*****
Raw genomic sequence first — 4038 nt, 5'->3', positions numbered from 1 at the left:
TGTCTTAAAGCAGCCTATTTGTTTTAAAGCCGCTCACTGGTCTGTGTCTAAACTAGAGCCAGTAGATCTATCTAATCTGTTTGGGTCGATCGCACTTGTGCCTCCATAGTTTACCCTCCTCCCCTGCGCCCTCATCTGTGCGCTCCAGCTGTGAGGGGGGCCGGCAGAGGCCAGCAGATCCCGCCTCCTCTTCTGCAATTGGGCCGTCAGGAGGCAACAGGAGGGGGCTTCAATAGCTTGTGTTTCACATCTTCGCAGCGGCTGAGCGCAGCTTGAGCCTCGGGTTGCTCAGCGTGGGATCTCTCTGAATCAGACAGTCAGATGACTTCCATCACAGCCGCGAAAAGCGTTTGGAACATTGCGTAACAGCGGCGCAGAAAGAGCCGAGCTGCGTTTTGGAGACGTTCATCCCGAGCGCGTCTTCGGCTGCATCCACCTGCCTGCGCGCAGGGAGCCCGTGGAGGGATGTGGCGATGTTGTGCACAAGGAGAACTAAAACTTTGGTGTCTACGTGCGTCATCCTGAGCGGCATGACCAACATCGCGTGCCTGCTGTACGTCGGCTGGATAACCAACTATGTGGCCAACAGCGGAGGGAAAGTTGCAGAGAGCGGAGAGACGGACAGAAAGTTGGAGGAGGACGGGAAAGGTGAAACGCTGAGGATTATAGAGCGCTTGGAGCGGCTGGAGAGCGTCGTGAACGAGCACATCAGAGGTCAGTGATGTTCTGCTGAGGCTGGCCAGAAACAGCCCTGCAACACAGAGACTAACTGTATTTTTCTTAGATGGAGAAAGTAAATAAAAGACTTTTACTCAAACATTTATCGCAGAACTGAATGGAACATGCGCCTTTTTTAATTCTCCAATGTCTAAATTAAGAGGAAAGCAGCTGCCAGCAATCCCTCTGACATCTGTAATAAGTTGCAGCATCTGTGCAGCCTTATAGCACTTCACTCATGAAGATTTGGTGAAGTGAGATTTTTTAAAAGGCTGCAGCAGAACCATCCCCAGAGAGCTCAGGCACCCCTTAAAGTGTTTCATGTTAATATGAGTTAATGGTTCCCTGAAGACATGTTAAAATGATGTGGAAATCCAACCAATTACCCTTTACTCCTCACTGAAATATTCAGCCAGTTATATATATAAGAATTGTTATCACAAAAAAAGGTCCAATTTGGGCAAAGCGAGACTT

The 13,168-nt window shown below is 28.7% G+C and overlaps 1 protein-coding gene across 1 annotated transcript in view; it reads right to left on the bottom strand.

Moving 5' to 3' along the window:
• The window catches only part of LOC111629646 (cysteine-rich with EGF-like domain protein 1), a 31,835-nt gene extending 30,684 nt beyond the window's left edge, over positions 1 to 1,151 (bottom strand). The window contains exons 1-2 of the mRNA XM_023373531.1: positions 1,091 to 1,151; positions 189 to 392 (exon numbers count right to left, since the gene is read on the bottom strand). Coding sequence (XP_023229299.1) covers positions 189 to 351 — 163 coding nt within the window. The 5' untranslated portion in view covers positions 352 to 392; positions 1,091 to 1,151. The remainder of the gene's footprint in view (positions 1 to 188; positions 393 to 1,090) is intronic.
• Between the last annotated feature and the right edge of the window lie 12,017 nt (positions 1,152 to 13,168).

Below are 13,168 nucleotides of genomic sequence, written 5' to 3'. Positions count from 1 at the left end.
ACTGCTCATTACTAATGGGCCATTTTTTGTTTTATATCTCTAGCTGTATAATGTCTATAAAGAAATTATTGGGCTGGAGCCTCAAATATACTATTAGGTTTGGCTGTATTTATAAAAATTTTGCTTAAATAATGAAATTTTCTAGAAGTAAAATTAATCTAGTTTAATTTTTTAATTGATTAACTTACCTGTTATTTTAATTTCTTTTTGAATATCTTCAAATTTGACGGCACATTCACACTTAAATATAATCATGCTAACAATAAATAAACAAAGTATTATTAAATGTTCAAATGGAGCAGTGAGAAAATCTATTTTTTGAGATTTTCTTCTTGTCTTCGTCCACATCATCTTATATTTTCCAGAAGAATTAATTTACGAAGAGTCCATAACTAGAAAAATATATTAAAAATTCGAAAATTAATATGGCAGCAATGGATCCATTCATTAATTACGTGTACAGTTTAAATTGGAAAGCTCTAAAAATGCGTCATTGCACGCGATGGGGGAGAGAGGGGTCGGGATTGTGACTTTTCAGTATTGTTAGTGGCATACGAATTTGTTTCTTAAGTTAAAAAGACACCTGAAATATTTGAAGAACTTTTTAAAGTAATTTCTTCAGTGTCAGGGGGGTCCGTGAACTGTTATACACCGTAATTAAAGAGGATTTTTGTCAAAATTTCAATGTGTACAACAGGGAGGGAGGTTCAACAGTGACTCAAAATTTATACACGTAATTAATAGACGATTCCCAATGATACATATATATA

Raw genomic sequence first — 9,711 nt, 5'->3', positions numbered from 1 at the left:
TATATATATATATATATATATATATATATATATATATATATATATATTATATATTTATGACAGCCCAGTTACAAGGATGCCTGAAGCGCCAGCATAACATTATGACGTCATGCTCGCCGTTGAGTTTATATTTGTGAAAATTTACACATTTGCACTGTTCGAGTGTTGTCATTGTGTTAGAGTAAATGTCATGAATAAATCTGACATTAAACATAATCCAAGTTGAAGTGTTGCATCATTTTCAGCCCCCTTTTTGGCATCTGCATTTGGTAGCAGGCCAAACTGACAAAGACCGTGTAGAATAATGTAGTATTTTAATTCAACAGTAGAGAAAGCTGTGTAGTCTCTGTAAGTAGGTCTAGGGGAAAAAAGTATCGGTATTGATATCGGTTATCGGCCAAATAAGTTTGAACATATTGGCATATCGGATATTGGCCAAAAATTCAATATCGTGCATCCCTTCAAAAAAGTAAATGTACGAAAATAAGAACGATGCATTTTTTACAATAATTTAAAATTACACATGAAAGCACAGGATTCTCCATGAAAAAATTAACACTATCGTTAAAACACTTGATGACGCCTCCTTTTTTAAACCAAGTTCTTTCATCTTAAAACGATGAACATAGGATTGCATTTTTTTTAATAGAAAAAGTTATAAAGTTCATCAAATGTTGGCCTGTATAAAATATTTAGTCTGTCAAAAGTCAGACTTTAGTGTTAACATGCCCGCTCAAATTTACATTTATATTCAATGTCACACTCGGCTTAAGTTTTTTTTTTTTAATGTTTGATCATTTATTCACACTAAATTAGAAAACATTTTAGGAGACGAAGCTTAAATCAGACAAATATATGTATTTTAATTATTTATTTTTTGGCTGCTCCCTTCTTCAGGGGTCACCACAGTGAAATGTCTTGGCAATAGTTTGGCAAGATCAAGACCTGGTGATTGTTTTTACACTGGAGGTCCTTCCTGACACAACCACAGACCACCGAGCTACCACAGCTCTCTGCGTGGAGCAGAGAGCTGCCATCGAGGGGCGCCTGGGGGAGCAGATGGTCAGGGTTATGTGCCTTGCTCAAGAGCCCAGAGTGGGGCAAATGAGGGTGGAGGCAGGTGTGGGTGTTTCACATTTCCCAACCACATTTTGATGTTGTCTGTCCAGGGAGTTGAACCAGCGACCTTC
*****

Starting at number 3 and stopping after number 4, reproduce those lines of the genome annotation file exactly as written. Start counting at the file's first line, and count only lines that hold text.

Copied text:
The 13,168-nt window shown below is 28.7% G+C and overlaps 1 protein-coding gene across 1 annotated transcript in view; it reads right to left on the bottom strand.

Moving 5' to 3' along the window: